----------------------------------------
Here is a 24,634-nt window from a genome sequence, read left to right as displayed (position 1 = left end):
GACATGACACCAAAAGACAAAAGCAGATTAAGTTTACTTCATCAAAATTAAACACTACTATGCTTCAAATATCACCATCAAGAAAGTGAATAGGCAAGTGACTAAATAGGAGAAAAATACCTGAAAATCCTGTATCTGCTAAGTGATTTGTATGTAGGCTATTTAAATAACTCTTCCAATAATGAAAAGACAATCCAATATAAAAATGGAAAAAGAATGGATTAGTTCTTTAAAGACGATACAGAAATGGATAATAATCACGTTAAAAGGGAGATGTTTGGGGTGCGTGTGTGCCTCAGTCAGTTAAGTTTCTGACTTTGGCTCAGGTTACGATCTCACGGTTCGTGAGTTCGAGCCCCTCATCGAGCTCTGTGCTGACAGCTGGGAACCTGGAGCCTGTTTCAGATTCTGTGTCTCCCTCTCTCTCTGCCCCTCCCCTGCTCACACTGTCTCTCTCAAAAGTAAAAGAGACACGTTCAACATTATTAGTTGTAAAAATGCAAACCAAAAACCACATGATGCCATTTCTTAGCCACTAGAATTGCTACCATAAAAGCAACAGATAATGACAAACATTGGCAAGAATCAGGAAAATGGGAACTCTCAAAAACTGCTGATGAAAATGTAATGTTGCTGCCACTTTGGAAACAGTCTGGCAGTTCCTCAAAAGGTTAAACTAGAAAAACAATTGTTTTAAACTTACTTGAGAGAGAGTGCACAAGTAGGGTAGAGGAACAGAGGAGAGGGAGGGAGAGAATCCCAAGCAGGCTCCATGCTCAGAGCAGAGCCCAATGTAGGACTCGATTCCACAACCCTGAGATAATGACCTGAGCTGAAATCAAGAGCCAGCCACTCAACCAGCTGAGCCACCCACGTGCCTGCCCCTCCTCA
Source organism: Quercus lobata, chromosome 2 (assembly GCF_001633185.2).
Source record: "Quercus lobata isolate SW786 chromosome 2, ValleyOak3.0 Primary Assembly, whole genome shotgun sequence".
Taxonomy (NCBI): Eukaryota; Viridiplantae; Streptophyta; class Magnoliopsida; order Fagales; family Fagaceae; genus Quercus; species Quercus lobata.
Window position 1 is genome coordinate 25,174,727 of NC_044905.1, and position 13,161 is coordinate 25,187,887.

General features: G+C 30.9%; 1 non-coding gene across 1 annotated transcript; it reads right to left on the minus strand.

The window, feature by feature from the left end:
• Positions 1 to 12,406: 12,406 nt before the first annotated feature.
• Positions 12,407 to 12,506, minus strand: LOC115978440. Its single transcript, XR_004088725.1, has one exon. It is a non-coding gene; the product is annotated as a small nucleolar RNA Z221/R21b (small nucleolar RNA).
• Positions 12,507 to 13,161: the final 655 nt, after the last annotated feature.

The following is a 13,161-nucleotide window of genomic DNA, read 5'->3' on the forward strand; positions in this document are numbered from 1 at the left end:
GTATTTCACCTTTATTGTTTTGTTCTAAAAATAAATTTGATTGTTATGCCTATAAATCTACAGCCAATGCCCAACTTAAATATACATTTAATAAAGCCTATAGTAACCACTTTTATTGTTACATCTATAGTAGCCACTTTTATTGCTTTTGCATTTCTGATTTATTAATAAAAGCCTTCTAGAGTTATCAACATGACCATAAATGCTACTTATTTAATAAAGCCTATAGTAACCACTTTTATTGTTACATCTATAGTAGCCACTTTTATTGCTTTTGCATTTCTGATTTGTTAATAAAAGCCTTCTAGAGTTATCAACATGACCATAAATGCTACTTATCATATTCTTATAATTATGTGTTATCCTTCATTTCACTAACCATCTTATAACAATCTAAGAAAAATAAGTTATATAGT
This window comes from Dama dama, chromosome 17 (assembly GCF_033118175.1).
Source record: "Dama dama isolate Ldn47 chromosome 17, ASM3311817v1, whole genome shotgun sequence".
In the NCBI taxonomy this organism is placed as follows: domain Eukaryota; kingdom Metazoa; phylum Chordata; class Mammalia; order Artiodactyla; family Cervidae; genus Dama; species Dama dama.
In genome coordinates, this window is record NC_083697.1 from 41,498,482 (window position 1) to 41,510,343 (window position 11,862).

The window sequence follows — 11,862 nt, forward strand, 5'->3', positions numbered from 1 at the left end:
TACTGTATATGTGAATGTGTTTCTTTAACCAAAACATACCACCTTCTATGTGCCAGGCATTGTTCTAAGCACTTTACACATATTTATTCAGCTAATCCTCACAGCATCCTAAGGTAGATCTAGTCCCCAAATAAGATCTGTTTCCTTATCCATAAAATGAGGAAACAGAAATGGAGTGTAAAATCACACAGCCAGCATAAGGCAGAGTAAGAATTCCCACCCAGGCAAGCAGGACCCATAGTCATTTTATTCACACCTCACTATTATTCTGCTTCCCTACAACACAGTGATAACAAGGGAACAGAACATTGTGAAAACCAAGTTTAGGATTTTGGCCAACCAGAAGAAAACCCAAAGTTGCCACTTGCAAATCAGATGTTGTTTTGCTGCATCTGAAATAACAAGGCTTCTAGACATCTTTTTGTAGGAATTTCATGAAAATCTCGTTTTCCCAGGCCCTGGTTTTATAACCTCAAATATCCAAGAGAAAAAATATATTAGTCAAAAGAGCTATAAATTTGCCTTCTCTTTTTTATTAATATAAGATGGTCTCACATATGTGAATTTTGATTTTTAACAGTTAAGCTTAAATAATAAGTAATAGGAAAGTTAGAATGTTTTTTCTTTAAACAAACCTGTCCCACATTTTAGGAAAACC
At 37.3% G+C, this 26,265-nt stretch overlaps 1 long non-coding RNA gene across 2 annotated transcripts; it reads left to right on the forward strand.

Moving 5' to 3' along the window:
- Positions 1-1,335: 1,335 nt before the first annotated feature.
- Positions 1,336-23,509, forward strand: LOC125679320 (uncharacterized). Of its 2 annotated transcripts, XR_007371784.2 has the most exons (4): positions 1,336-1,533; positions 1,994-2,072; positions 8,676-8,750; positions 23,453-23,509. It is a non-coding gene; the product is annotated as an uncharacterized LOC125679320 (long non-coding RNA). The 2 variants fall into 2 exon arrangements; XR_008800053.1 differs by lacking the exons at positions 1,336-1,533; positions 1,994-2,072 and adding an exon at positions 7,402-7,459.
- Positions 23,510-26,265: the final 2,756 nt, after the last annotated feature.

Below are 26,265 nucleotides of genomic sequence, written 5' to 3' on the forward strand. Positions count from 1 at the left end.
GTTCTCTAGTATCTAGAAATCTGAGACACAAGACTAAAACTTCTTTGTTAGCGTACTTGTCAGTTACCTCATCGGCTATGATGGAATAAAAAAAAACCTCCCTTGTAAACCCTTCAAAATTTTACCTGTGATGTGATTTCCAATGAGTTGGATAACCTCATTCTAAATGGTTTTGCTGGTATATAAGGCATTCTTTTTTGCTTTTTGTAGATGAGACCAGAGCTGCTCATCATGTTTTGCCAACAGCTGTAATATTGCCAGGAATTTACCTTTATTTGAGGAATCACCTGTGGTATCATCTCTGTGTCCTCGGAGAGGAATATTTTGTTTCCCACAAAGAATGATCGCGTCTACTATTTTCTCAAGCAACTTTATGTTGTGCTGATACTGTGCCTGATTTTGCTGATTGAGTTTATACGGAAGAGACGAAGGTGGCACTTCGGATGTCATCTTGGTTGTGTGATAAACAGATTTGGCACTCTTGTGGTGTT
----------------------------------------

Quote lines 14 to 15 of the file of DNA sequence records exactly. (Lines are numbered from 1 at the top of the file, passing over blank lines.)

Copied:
This window comes from Dama dama, chromosome 17 (assembly GCF_033118175.1).
Source record: "Dama dama isolate Ldn47 chromosome 17, ASM3311817v1, whole genome shotgun sequence".